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Thread: The American Way of War in 25 Words or Less

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    Small Wars Journal SWJED's Avatar
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    Default The American Way of War in 25 Words or Less

    The American Way of War in 25 Words or Less - via War on the Rocks:

    In 25 words or less, give your thumbnail version of the “American Way of War.”

    That is the challenge that Dr. Scott Stephenson of the Command and General Staff College gives his students and that is the challenge I present to you, dear WOTR readers.


    What say you Council members?

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    Moderator Steve Blair's Avatar
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    I think that title sums it up nicely. We aren't happy unless we can distill something to a snapshot (25 words or less). It doesn't have to be accurate...just short.

    In all seriousness, I'm not really sure we have a coherent way of war...at least not one way. If we wanted to snippy, you could turn a movie line on its ear and use something like "If we come, we will build it." We build up our military to suit a particular situation, we build infrastructure to house that army in a standard we think it needs, and start reworking the local landscape (both physical and cultural) to suit the needs of the moment. There's also a certain haphazard quality about Americans making war. We've always had an uncertain relationship with a professional military, and our political system isn't designed to formulate long-term strategy.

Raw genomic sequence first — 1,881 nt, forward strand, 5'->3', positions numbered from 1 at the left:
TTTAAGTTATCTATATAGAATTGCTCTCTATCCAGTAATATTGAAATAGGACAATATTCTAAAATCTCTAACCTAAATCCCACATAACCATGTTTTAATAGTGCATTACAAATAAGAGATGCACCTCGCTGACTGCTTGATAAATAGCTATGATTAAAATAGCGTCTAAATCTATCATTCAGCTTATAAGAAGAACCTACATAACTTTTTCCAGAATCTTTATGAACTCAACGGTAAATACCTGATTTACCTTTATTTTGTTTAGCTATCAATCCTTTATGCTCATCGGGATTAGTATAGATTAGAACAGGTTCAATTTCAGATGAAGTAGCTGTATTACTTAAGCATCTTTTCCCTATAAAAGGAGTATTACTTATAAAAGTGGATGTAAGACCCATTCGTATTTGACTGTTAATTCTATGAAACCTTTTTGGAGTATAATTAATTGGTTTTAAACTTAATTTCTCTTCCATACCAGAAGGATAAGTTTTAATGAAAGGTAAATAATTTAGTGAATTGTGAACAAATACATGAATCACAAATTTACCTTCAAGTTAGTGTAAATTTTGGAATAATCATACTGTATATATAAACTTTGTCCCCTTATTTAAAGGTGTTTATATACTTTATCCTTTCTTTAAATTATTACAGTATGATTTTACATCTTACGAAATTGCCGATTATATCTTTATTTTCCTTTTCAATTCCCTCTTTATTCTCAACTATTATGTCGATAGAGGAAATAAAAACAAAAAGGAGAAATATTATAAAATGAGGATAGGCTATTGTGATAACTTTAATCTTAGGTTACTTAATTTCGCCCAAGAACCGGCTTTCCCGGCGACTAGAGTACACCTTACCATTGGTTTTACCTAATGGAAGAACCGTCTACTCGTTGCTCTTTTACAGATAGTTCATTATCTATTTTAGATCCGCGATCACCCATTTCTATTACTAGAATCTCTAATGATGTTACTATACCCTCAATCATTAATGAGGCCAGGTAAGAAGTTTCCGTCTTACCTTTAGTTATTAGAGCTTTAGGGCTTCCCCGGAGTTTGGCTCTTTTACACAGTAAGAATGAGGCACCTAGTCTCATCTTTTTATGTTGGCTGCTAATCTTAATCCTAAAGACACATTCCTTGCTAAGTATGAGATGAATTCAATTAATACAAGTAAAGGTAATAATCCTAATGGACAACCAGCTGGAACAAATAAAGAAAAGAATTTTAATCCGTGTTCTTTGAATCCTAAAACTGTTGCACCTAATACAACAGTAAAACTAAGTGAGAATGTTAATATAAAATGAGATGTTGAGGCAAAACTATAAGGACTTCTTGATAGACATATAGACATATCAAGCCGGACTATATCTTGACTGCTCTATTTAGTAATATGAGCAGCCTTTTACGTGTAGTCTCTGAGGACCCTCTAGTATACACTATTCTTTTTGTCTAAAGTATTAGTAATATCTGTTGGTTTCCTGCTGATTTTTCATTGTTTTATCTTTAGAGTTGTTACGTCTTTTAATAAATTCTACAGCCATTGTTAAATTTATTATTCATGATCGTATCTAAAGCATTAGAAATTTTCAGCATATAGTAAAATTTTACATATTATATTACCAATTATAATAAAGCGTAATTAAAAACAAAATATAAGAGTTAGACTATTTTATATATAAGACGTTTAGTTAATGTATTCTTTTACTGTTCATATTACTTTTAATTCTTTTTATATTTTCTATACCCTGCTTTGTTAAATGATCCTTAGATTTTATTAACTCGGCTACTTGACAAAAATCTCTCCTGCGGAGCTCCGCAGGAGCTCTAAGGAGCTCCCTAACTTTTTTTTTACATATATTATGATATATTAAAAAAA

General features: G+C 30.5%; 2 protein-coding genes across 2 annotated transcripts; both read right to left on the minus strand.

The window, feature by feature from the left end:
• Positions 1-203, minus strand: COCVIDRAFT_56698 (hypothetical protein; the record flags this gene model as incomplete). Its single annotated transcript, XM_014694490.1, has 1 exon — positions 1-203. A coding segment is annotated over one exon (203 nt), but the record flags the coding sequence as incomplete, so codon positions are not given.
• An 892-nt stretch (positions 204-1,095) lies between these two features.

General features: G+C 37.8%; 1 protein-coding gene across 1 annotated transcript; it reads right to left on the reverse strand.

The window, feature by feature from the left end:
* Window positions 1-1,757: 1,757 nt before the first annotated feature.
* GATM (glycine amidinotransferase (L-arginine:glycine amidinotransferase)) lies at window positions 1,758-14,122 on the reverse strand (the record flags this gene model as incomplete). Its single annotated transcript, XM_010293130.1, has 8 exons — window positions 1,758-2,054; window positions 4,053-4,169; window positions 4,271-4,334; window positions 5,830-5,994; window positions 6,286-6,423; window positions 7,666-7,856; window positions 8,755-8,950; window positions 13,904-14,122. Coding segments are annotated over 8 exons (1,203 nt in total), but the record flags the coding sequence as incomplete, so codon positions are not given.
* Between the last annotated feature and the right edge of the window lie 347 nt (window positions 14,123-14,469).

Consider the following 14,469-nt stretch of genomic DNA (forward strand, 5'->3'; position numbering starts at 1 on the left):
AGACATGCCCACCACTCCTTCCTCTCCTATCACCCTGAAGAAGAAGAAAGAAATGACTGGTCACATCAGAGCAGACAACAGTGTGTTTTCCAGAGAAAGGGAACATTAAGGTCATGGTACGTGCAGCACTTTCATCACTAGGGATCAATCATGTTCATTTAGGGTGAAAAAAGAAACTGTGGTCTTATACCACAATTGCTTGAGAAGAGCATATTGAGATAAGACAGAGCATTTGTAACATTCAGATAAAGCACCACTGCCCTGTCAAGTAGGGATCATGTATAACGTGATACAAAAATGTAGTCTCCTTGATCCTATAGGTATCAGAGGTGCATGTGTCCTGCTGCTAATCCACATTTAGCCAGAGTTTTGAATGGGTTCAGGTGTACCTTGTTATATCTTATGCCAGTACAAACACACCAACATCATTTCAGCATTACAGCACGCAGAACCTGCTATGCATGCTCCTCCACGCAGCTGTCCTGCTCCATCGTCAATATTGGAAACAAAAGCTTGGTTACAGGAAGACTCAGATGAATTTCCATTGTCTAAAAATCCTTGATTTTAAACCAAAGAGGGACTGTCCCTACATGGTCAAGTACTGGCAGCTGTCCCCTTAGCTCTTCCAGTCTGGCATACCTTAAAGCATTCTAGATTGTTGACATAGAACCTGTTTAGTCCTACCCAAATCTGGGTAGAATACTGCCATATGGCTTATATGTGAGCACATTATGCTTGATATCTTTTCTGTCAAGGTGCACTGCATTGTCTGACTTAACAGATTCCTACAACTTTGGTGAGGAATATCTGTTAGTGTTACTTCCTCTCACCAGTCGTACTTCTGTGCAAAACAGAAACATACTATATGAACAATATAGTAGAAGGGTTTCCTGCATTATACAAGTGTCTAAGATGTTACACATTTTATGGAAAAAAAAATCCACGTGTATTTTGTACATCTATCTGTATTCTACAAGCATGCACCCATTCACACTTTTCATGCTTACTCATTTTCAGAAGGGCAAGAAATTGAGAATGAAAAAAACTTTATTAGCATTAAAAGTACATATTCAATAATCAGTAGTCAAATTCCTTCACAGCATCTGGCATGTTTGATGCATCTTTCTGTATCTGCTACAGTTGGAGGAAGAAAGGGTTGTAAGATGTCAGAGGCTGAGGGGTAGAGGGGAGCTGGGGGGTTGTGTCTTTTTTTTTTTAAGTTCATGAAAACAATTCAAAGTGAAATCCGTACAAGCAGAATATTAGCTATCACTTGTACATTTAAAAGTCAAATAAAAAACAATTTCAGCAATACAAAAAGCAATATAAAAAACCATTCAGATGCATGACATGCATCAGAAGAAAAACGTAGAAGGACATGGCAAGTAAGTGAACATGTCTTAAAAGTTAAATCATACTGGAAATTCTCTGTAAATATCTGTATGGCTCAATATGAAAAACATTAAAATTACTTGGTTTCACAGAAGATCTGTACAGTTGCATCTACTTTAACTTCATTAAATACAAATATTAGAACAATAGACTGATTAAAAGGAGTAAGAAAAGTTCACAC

So something like "Bullets before bodies, and if we come we will build it" might sum up the entire experience (assuming, of course, that it's a wise thing to simplify complex concepts into Twitter lines).
    "On the plains and mountains of the American West, the United States Army had once learned everything there was to learn about hit-and-run tactics and guerrilla warfare."
    T.R. Fehrenbach This Kind of War

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    Council Member slapout9's Avatar
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    Default There were several from 50's and 60's